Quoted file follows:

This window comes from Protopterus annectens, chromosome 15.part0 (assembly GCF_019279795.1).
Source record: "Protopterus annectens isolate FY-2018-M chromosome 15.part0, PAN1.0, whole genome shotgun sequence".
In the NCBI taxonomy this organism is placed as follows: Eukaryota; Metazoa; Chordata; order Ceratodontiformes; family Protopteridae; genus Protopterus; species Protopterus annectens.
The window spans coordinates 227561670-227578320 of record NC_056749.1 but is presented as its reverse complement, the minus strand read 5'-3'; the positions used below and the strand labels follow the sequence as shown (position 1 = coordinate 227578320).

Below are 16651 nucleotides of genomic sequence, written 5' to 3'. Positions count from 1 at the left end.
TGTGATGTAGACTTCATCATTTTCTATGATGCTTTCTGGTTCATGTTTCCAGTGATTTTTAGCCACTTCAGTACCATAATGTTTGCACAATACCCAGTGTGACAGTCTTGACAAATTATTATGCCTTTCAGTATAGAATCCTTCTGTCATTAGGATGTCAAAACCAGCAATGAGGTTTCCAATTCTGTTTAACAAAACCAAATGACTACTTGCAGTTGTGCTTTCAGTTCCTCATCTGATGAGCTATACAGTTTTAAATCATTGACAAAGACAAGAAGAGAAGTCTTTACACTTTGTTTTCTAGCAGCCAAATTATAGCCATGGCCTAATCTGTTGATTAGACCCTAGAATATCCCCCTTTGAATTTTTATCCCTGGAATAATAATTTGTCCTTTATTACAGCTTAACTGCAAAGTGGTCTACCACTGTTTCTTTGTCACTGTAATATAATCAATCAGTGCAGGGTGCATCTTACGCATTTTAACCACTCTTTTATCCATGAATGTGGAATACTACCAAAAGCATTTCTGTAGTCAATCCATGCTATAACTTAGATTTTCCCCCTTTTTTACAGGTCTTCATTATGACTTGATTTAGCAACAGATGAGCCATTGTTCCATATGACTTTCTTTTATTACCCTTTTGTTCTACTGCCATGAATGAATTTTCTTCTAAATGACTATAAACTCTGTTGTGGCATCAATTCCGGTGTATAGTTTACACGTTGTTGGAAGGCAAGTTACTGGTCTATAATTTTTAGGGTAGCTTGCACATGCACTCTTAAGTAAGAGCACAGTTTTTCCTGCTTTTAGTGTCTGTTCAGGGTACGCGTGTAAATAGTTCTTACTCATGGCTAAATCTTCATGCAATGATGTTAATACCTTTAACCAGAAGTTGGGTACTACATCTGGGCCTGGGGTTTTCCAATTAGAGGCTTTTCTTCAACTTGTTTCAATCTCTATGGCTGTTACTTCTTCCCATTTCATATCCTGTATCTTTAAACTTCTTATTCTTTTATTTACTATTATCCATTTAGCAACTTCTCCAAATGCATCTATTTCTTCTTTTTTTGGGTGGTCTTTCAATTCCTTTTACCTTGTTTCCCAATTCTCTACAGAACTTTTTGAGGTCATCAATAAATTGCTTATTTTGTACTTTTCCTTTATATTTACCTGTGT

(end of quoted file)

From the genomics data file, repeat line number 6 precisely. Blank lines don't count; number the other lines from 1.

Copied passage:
TGTGATGTAGACTTCATCATTTTCTATGATGCTTTCTGGTTCATGTTTCCAGTGATTTTTAGCCACTTCAGTACCATAATGTTTGCACAATACCCAGTGTGACAGTCTTGACAAATTATTATGCCTTTCAGTATAGAATCCTTCTGTCATTAGGATGTCAAAACCAGCAATGAGGTTTCCAATTCTGTTTAACAAAACCAAATGACTACTTGCAGTTGTGCTTTCAGTTCCTCATCTGATGAGCTATACAGTTTTAAATCATTGACAAAGACAAGAAGAGAAGTCTTTACACTTTGTTTTCTAGCAGCCAAATTATAGCCATGGCCTAATCTGTTGATTAGACCCTAGAATATCCCCCTTTGAATTTTTATCCCTGGAATAATAATTTGTCCTTTATTACAGCTTAACTGCAAAGTGGTCTACCACTGTTTCTTTGTCACTGTAATATAATCAATCAGTGCAGGGTGCATCTTACGCATTTTAACCACTCTTTTATCCATGAATGTGGAATACTACCAAAAGCATTTCTGTAGTCAATCCATGCTATAACTTAGATTTTCCCCCTTTTTTACAGGTCTTCATTATGACTTGATTTAGCAACAGATGAGCCATTGTTCCATATGACTTTCTTTTATTACCCTTTTGTTCTACTGCCATGAATGAATTTTCTTCTAAATGACTATAAACTCTGTTGTGGCATCAATTCCGGTGTATAGTTTACACGTTGTTGGAAGGCAAGTTACTGGTCTATAATTTTTAGGGTAGCTTGCACATGCACTCTTAAGTAAGAGCACAGTTTTTCCTGCTTTTAGTGTCTGTTCAGGGTACGCGTGTAAATAGTTCTTACTCATGGCTAAATCTTCATGCAATGATGTTAATACCTTTAACCAGAAGTTGGGTACTACATCTGGGCCTGGGGTTTTCCAATTAGAGGCTTTTCTTCAACTTGTTTCAATCTCTATGGCTGTTACTTCTTCCCATTTCATATCCTGTATCTTTAAACTTCTTATTCTTTTATTTACTATTATCCATTTAGCAACTTCTCCAAATGCATCTATTTCTTCTTTTTTTGGGTGGTCTTTCAATTCCTTTTACCTTGTTTCCCAATTCTCTACAGAACTTTTTGAGGTCATCAATAAATTGCTTATTTTGTACTTTTCCTTTATATTTACCTGTGT